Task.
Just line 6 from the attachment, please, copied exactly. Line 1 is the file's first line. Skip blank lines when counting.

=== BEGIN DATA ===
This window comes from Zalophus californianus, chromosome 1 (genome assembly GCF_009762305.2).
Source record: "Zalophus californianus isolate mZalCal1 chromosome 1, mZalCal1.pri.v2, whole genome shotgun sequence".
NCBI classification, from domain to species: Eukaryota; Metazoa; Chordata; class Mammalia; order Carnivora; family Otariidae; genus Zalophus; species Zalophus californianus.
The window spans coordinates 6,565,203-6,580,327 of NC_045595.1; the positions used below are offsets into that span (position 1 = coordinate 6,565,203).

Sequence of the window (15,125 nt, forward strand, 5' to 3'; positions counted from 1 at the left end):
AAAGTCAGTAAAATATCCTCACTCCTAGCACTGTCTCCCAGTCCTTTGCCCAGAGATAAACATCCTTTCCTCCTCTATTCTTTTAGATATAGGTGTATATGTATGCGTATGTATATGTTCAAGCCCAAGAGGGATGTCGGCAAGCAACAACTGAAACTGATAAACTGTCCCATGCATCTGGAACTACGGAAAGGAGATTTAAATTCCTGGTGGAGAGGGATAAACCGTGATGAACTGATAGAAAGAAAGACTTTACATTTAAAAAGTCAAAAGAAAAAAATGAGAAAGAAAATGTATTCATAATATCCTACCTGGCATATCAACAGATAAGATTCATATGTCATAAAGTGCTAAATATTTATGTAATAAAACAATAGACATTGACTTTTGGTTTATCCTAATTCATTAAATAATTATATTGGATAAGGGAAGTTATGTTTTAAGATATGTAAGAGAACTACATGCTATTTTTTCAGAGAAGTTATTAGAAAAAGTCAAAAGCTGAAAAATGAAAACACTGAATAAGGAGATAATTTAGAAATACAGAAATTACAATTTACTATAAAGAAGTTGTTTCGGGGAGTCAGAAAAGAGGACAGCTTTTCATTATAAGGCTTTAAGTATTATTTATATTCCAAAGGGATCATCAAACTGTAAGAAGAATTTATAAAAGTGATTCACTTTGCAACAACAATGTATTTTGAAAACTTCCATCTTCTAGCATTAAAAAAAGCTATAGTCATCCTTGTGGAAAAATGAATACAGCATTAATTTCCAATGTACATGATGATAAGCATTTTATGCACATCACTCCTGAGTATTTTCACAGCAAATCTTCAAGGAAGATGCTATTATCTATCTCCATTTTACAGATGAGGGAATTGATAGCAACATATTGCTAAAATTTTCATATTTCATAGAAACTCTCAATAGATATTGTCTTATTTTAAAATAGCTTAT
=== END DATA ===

AAAGTCAGTAAAATATCCTCACTCCTAGCACTGTCTCCCAGTCCTTTGCCCAGAGATAAACATCCTTTCCTCCTCTATTCTTTTAGATATAGGTGTATATGTATGCGTATGTATATGTTCAAGCCCAAGAGGGATGTCGGCAAGCAACAACTGAAACTGATAAACTGTCCCATGCATCTGGAACTACGGAAAGGAGATTTAAATTCCTGGTGGAGAGGGATAAACCGTGATGAACTGATAGAAAGAAAGACTTTACATTTAAAAAGTCAAAAGAAAAAAATGAGAAAGAAAATGTATTCATAATATCCTACCTGGCATATCAACAGATAAGATTCATATGTCATAAAGTGCTAAATATTTATGTAATAAAACAATAGACATTGACTTTTGGTTTATCCTAATTCATTAAATAATTATATTGGATAAGGGAAGTTATGTTTTAAGATATGTAAGAGAACTACATGCTATTTTTTCAGAGAAGTTATTAGAAAAAGTCAAAAGCTGAAAAATGAAAACACTGAATAAGGAGATAATTTAGAAATACAGAAATTACAATTTACTATAAAGAAGTTGTTTCGGGGAGTCAGAAAAGAGGACAGCTTTTCATTATAAGGCTTTAAGTATTATTTATATTCCAAAGGGATCATCAAACTGTAAGAAGAATTTATAAAAGTGATTCACTTTGCAACAACAATGTATTTTGAAAACTTCCATCTTCTAGCATTAAAAAAAGCTATAGTCATCCTTGTGGAAAAATGAATACAGCATTAATTTCCAATGTACATGATGATAAGCATTTTATGCACATCACTCCTGAGTATTTTCACAGCAAATCTTCAAGGAAGATGCTATTATCTATCTCCATTTTACAGATGAGGGAATTGATAGCAACATATTGCTAAAATTTTCATATTTCATAGAAACTCTCAATAGATATTGTCTTATTTTAAAATAGCTTAT